"That," he says, "is almost humorous to me. The things I've done this year, if you don't count my injuries, aren't a lot different than what I've done before."
There he stood at the plate in the ninth inning last Saturday night, better than ever at 37. With one out and Rickey Henderson on base, Molitor told himself, Man, you hit a two-run homer and you win the Series. But then he quickly corrected that notion and thought, No, play the percentages. Keep the rally moving.
Seated behind him, in a special box, was Selig, the acting commissioner. "It hurts, no question about it," Selig would say after the game. "I wanted nothing more than for Paul to win a world championship in Milwaukee. But I was not as emotional watching it as I thought I would be. We have to change the salary system. Something is very wrong when he wants to stay, and we want him, and he can't stay."
Molitor laced a fastball into centerfield for a single. Carter, batting next, then hit one into eternity. One of the first to congratulate Molitor in the clubhouse was Selig, who hugged him, kissed him lightly on the cheek and said, "I'm happy for you." When Selig left the clubhouse, Molitor's wife, Linda, threw her arms around the owner and shouted, "Thank you!" to the man who had made a world championship possible for her husband.
Molitor was touched that so many of his teammates "went out of their way to tell me how much it meant to them to see me win." As pitcher Al Leiter said, "We've had so much success here that people begin to think, 'When are we going to play, and who are we going to beat.' Then he comes here after all he's been through, and you see how precious winning is."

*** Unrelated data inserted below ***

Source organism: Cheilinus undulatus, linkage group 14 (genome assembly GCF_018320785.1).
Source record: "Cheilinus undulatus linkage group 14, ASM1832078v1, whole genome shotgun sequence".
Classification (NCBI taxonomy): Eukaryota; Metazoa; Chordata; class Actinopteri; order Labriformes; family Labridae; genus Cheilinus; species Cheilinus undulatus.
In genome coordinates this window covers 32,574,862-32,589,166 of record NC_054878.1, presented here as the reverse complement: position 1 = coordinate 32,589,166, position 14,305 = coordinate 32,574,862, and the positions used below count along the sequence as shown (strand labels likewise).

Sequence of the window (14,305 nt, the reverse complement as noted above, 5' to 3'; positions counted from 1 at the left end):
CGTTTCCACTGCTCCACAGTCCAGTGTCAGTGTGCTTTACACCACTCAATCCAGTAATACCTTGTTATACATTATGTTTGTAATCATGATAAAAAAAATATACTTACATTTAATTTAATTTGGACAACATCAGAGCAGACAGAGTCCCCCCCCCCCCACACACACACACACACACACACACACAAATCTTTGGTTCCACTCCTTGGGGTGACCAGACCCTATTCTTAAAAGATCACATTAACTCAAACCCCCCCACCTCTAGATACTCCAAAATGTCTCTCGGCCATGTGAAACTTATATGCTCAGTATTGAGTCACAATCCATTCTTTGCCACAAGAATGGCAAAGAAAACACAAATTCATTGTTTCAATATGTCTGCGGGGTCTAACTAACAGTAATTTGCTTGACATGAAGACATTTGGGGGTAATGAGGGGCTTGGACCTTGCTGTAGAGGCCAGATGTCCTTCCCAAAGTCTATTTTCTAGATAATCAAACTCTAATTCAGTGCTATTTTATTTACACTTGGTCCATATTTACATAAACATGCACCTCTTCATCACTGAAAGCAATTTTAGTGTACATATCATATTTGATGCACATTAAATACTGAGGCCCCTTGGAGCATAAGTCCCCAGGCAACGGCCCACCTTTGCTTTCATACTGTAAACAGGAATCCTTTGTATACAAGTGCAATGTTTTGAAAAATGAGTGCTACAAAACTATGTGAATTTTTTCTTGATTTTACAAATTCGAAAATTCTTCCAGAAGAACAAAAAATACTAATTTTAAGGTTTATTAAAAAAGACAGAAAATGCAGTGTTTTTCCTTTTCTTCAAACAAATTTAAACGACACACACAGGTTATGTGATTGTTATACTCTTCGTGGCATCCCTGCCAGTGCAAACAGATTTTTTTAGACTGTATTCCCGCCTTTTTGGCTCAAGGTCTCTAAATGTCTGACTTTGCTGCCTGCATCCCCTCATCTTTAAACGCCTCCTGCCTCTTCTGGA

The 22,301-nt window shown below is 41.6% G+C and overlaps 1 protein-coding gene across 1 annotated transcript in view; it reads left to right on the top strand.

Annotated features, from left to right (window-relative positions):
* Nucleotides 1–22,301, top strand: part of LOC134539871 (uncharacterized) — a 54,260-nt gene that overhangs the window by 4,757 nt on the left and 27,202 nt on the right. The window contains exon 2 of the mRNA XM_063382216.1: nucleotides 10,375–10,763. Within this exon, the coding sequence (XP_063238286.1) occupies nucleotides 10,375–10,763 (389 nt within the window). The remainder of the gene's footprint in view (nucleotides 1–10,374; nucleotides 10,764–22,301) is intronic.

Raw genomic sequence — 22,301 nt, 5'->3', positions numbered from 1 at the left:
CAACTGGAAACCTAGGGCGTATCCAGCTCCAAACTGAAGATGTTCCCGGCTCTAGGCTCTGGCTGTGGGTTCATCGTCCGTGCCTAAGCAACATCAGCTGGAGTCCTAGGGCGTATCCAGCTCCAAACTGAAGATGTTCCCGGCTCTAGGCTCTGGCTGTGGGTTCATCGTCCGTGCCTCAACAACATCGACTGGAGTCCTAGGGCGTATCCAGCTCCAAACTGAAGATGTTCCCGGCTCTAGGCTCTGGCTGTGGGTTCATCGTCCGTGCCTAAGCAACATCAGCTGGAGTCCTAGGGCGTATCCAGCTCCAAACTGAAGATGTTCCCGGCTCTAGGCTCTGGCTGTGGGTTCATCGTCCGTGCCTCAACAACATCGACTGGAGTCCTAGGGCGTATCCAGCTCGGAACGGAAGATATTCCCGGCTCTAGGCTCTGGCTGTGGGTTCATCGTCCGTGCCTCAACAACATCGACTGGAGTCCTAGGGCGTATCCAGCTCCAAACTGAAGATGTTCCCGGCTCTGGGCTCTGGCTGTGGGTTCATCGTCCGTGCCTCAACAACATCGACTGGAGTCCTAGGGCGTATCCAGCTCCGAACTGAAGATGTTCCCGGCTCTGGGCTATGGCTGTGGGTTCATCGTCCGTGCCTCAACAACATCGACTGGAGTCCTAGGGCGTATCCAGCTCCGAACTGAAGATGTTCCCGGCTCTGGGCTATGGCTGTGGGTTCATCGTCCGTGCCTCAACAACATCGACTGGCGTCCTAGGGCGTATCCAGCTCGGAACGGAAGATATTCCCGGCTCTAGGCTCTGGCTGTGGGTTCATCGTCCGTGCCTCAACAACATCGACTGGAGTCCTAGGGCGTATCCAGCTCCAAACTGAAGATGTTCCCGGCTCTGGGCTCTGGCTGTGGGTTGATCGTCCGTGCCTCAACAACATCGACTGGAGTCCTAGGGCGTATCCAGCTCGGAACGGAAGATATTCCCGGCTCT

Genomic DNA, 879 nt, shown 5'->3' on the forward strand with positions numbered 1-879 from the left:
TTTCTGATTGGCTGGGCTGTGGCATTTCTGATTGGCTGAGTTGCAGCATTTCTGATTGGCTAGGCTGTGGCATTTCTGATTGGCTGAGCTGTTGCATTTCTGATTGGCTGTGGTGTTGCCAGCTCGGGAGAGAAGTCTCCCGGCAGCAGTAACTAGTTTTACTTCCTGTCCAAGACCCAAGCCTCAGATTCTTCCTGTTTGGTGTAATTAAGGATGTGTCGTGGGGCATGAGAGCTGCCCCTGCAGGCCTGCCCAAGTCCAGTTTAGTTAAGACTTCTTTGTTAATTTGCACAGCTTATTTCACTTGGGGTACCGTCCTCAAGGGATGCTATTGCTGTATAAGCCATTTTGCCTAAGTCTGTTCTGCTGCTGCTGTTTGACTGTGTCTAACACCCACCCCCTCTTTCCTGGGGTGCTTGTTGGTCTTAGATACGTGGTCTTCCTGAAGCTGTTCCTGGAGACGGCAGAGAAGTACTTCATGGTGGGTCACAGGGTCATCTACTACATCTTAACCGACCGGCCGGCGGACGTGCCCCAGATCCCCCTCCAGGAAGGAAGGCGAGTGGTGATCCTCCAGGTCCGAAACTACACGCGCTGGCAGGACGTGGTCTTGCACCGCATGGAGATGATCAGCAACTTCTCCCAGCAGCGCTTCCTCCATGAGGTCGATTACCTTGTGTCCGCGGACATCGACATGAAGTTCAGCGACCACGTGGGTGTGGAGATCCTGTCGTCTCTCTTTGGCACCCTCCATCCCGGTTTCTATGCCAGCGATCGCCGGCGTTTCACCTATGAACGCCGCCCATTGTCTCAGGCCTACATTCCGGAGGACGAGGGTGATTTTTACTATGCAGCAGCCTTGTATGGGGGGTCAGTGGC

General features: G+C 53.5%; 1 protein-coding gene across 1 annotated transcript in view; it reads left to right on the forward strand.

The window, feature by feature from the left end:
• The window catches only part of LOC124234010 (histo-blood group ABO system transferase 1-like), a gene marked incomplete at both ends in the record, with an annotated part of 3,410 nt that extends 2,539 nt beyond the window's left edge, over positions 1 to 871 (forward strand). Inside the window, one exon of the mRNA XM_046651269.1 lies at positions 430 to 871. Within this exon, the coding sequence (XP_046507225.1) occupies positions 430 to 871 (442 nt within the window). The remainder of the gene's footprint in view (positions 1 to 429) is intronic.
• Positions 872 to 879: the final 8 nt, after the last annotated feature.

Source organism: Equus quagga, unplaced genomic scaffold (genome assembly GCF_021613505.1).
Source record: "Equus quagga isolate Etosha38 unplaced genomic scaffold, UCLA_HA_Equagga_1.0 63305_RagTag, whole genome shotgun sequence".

Pat Hentgen, a 24-year-old Blue Jay pitcher in his first full season in the big leagues, hugged Molitor around the neck. It was a minute until Hentgen let go. Then Hentgen sat down and wiped his eyes.
Molitor, save those few moments on the field, kept his emotions under control. He has made a career of maintaining the same emotional speed and pitch—"Like riding a merry-go-round," he said—so why lose it now? A good ballplayer always respects the game. Someone told him in the Blue Jay clubhouse that he was wanted in the interview room. Molitor headed toward the door with a bottle of champagne in one hand and a can of beer in the other. Suddenly he stopped. "I better not take these with me," he said. "It might not look too good." He bent and placed them underneath a desk and then walked out, a world champion.